The next generation of oil and gas pipelines must be robust, cost effective and fit for purpose. Failure is not an option.
Given the challenge facing a number of ERM clients in this area, there was considerable interest in a paper presented by Glenn Pettitt, ERM’s Technical Director at the Rio Pipeline Conference and Exposition 2013. Glenn outlined the use of Quantitative Risk Assessment (QRA) in pipeline development, the aim being to strike the right balance between risk reduction and cost.
Targetted risk assessment
QRA in this context is conducted by quantifying the extent to which the risk of pipeline failure can be reduced by applying a number of standalone risk reduction measures. The diameter of the pipe, the support structures used and route taken by the pipeline may all have an impact on operational safety, suggested Glenn, a pipeline specialist. But the key factor in this type of QRA, he told an audience of industry professionals, is the cumulative effect on reducing and tailoring the risk of failure when several mechanisms are applied simultaneously. Once the measures have been applied, a follow-up QRA can be carried out to determine the extent to which risks have been reduced.
As part of his presentation, Glenn examined different failure scenarios in order to determine how various risk reduction mechanisms can reduce their frequency and how this can be applied to a QRA of pipeline systems. This approach, for example, could help to determine whether the wall of pipe needs to be thicker and more robust for certain loads and sensitive environments. It can show the pipeline’s vulnerability in different regions and can demonstrate the effects of various measures. A pipeline deemed vulnerable to vandalism or theft could, for example, be buried at a greater depth and be fitted with a vibration detector to alert support teams in the event of any interference.,.
Avoiding the unnecessary
A key theme of the paper included quantifying just how much risk reduction can be achieved by applying a combination of the various mechanisms that are designed into a pipeline system to reduce the risk of failure.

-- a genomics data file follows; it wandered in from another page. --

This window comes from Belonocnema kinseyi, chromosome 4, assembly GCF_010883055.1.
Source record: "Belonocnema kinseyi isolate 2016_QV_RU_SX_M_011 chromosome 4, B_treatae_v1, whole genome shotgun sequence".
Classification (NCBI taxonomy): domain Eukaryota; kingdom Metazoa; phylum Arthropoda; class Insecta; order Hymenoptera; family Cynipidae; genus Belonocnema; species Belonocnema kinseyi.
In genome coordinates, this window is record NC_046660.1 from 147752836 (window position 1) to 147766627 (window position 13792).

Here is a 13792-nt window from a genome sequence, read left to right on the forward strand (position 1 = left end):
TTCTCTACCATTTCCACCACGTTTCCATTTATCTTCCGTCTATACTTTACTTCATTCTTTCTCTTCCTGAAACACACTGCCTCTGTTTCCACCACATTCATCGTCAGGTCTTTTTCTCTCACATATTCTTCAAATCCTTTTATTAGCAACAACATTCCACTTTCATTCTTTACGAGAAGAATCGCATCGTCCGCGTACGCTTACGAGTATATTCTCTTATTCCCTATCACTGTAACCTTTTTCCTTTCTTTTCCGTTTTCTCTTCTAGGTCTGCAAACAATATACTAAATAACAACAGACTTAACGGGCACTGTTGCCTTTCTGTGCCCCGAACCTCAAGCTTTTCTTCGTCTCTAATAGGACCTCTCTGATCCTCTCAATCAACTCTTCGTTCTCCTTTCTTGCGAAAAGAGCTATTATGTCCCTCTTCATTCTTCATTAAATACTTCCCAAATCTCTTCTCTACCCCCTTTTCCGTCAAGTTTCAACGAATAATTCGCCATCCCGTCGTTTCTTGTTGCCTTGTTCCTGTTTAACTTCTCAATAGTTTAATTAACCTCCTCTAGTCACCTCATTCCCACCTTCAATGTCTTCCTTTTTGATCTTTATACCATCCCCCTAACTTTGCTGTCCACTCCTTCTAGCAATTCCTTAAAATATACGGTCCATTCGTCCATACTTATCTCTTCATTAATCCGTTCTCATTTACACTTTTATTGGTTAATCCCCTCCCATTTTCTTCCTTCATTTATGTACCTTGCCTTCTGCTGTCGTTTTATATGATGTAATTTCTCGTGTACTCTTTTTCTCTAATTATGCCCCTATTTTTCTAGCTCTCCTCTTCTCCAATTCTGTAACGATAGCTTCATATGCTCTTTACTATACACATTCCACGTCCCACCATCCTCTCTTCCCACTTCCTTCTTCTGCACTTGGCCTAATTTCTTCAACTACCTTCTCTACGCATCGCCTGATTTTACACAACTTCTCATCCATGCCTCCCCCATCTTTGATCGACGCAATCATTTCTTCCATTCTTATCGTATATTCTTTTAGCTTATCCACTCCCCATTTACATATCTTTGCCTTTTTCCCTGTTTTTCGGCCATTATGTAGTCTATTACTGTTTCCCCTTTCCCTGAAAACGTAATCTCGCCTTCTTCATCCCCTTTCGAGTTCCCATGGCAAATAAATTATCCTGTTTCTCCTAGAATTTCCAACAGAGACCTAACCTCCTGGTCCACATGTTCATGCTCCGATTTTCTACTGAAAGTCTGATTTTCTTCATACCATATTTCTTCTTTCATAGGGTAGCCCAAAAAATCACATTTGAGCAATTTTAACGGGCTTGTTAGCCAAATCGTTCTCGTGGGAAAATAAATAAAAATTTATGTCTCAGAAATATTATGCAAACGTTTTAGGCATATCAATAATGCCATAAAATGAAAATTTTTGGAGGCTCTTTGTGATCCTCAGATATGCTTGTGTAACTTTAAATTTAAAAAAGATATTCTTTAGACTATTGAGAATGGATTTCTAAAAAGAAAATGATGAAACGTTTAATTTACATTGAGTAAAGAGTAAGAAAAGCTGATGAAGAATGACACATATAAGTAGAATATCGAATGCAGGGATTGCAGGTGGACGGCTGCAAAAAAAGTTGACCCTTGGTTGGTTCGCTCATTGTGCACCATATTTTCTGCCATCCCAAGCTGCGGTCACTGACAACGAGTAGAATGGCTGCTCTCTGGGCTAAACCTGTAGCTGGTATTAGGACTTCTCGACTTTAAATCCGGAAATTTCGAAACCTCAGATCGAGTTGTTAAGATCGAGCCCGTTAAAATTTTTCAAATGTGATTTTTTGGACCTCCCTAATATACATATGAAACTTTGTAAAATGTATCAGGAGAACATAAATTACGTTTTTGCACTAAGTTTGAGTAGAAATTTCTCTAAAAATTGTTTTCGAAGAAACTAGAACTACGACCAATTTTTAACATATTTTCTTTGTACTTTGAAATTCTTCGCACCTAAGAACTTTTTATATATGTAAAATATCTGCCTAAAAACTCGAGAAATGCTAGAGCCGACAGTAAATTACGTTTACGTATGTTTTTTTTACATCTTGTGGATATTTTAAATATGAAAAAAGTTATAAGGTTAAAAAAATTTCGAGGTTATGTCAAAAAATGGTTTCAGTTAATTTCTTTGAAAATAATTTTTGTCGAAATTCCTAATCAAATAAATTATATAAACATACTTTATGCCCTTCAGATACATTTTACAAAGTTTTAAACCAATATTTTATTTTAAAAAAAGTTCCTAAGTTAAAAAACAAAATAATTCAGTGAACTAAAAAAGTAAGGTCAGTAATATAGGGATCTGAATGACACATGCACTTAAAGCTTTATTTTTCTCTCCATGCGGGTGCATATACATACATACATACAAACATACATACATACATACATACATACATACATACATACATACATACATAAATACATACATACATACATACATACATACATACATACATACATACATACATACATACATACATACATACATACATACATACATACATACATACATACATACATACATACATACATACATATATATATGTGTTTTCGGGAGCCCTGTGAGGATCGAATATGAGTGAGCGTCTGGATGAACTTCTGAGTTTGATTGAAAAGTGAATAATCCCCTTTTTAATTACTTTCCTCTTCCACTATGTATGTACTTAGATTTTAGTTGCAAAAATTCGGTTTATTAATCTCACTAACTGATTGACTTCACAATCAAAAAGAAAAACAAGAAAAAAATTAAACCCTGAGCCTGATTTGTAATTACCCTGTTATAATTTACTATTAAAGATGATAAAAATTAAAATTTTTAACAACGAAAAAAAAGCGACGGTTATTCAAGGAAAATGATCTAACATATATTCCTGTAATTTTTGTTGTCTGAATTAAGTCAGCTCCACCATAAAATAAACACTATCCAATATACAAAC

Glenn made the point that while there may be a quantitative benefit in applying different risk reduction mechanisms, there may also be a quantifiable case for demonstrating that additional mechanisms may not be required, depending upon the location and other individual circumstances (e.g. mountainous terrain or high instances of oil theft and sabotage). It is an approach already attracting the attention of cost conscious pipeline project managers.
In the case of pipeline development, Glenn’s paper reminded his audience that the well- established concept of ALARP, reducing the risk to a level that would be considered “as low as reasonably practicable” was relevant. A QRA for pipeline development is all about focusing on the individual circumstances of a particular project.
The main objective of the conference was to share technological advances and operational experiences from major existing pipeline projects. It also aimed to encourage more collaboration between companies which operate in different segments of the pipeline industry: operation, construction, engineering, research and development, training and equipment suppliers. The conference raised a number of important issues currently facing pipeline operators, among them the age of installations and how best to maintain and, where appropriate, upgrade them. The frequency of inspection regimes to determine issues such as corrosion and stress was a particularly relevant topic in the context of ageing pipelines.
For further information and a copy of Glenn Pettitt’s presentation email firstname.lastname@example.org